Our little airport is going to be a great place to base our Bearhawk, in part because it is really close to the house. It’s a small airport though, and not really well suited for a safe first flight. As such, the plan has been to move the airplane to the municipal airport about 5 miles to the north for final assembly. Today I worked on a few remaining jobs that are easier to do here, and spent some time meeting with the folks at the big airport to finalize our hangar spot. After a lunch break I came back to work on more final items, starting with the carb heat inlet on the airbox. Here’s the arrangement that I came up with:
Carb heat duct
The duct for the right side cabin air vent was really in the way of the electrical distribution panel, but I thought I was going to be able to make it work. After a few different attempts, it became clear that this wasn’t going to be the case. The easiest corrective action at this stage was just to move the vent down a few inches to clear the panel.
New Vent Location
After locating the hole with great precision and accuracy, I cut out the aluminum section and riveted the vent into place with blind rivets. I used washers on the back of the blind rivets to help spread the load out on the plastic vent, instead of making an aluminum ring like I had for the first vent. I also made an aluminum blank to cover the old hole, and next time I do some painting I’ll drill the rivets and paint this piece to match the rest.
Next I installed the font seat seatbelts. They went in exactly as they were supposed to. I installed the two-piece stainless shields on the firewall where there were grommets, and made a rubber sealing strip to go on the front of the filtered airbox.
FAB front seal
I added the remaining belly panel for easier transportation, and installed the prop. I didn’t set the final torque on the prop yet, in part because I have an interference problem with the cowl that I didn’t expect. Installing the prop sure is a pain in the rear, though the special wrench did help some.
I got the wrench from Anti-Splat Aero, and it probably saved about 45 minutes on the job. I was still able to get the cowl on, though it was rubbing the spinner on the top of the junction.
I installed the ELT antenna on the top of the rear fuselage, and used wire ties to secure the coax all the way down to the ELT. I also used temporary ropes to secure the flap cables and the electrical wires that go out to the wing root. From there all that was left was to load the fuselage up on the trailer and drive away! You can be sure it was much easier to say than to do. Fortunately, I had some help from Tabitha. For all three wheels to sit on the ground, the trailer would need to be 18 feet. Mine is 14 feet, which means that it goes from the main wheels to the handles on the fuselage. The trailer has a gate on the back, which we left in place initially. We rolled the mains onto the ramp, then hooked up big ratchet straps to the main landing gear. I disconnected the trailer from the truck so that we could tilt the whole thing back. This allowed the ramp to sit flat on the ground. Then I advanced the ratchet straps until the mains were up over the axle. Once there, we were able to set the tongue of the trailer back down to the normal height, and push the fuselage by hand up to the front of the trailer. Once there we detached the ramp, since it was going to be too tall to fold up. My plan had been to build some wooden shoring to keep the tail up, by running a board under the handles. What I didn’t realize is that the stringers protrude down below the handles. I was pretty sure that they didn’t, but I was wrong! Tabitha came up with the idea that we ended up using, and she called it the hammock. We set a saw horse on each side of the fuselage, as far back as we could. We stabilized those saw horses with diagonal braces fore-aft, horizontal braces across the front, and one long brace across both in the back.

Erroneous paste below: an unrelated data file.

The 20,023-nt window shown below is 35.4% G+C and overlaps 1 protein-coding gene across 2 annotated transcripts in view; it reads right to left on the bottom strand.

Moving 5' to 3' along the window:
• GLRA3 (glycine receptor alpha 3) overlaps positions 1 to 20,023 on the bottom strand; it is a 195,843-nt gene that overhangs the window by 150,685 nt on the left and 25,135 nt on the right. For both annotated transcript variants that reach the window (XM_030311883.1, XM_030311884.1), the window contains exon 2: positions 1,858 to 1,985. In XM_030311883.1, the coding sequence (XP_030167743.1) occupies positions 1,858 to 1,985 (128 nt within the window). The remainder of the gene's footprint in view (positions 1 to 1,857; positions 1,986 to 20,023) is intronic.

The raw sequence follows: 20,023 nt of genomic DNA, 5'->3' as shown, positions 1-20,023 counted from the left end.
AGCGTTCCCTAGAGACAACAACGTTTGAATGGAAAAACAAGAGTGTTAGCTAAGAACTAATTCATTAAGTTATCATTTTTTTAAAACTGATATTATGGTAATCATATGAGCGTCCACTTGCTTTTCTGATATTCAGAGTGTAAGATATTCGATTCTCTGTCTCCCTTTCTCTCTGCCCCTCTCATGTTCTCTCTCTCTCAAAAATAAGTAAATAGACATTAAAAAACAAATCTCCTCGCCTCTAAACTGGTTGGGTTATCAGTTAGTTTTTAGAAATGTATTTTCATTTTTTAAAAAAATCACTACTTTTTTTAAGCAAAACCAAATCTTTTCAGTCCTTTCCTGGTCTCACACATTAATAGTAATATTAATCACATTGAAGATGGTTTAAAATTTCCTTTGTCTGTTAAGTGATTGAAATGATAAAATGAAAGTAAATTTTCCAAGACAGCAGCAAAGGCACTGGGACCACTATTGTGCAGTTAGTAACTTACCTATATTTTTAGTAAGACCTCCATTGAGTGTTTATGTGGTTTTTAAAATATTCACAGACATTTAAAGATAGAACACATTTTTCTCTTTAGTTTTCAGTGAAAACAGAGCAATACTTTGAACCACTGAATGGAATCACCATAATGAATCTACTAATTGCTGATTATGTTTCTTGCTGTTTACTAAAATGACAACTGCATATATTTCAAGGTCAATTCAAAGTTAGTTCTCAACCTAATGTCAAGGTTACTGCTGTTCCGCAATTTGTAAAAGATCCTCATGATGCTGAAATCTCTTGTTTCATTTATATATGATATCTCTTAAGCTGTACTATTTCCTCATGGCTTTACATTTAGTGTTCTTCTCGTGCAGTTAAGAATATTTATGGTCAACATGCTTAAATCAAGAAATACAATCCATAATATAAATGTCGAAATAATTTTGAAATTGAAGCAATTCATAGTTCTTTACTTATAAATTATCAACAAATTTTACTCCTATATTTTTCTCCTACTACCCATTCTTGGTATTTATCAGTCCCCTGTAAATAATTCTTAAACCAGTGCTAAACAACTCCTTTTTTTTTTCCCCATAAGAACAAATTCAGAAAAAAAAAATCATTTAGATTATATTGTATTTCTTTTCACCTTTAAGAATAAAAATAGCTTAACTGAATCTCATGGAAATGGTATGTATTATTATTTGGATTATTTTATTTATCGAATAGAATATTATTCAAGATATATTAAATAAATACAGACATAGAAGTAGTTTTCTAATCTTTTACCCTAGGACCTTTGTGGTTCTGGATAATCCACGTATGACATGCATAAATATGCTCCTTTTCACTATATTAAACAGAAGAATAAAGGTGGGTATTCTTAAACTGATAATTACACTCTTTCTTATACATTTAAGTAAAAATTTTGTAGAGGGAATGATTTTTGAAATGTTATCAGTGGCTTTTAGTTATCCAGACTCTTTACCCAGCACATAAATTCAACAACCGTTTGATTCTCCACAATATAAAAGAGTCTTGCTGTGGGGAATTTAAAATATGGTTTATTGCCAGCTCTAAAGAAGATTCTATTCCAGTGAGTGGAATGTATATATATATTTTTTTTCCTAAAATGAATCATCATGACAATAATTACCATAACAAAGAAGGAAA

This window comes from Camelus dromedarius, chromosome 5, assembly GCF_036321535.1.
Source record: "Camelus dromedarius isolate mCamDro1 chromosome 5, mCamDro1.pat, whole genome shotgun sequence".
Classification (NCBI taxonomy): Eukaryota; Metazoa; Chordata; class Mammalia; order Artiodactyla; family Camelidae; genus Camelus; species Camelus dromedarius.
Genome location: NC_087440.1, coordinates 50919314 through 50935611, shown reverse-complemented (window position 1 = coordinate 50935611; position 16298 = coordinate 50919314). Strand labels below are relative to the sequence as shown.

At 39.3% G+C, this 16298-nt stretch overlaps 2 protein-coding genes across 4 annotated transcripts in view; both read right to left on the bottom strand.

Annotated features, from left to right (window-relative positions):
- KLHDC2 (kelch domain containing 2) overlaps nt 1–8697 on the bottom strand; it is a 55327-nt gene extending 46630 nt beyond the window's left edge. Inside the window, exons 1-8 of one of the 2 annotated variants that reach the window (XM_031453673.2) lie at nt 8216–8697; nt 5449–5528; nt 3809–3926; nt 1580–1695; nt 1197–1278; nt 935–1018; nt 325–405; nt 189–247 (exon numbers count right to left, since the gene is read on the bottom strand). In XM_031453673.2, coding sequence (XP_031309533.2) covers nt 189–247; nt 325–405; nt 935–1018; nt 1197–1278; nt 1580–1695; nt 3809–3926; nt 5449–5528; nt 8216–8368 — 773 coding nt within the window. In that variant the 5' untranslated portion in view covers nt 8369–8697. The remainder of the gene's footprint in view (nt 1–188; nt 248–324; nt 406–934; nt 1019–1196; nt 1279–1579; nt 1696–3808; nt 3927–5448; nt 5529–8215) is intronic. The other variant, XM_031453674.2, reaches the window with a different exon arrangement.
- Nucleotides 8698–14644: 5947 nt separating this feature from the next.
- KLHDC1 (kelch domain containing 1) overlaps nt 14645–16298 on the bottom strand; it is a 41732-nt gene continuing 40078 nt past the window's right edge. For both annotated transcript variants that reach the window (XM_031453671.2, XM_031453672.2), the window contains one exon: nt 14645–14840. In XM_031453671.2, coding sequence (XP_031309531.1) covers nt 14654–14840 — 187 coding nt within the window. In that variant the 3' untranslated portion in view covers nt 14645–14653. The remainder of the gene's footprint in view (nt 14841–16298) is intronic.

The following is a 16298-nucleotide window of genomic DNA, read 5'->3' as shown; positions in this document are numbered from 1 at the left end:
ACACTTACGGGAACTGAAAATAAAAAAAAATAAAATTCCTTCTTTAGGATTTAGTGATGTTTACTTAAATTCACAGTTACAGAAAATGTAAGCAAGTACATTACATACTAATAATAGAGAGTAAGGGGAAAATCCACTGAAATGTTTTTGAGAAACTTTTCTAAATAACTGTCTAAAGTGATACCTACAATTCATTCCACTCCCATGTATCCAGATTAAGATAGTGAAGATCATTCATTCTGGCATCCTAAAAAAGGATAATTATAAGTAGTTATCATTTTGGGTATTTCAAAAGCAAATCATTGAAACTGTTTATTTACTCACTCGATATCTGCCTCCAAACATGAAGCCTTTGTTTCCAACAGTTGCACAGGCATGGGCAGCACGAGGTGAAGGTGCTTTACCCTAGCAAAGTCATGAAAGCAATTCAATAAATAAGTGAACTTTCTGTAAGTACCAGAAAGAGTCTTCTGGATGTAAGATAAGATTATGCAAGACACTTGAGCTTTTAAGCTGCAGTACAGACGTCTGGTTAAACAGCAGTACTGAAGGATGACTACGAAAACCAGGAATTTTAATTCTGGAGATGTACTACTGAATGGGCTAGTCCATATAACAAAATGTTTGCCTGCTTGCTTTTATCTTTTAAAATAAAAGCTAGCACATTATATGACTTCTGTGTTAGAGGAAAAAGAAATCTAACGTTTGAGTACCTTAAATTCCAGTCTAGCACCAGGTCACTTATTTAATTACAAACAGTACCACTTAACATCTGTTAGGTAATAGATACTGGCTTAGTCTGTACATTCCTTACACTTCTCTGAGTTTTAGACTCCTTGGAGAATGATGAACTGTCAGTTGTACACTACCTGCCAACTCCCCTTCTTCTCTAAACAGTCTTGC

Setting up the saw horses
Then we ran straps from the outer edges of the trailer bed, up over the saw horses, and then to the handles. These carried the weight of the tail sort of like a suspension bridge. Then we ran a big strap over the top of the whole contraption to hold the tail down. I used large ratchet straps to hold the main wheels in place, and made control locks out of bolts and very large washers. I installed those on the counter balance areas of the elevator and rudder. One should note that it’s not really prudent to carry the fuselage on a trailer with the horizontal stab and elevator in place. The span of the stab is 10 feet, and in my state (and probably yours too) the max towing width is less than that by a little. This was part of the reason that we conducted this big move in the middle of the night. The more important reason was that we wanted to minimize the number of other cars on the road, both for the safety of the cargo, and as to not create too much of a spectacle. Here it is all ready to go:
Fuselage on the trailer
We stationed Tabitha and sleeping Felicia in a car in front, then Alan brought up the rear in his truck. Tabitha’s job was to scout out oncoming cars so that I could pull off of the side of the narrow two-lane roads. I only had to do this a time or two. Alan’s job was to make sure that the load remained secure. We briefed to establish communication methods for all of these roles, and proceeded very carefully to the other airport. When we got there, Jim came out to help with the unloading. Here is the result:
New temporary home
To say the least, it was a nerve-wracking experience that I hope I’ll not have to repeat.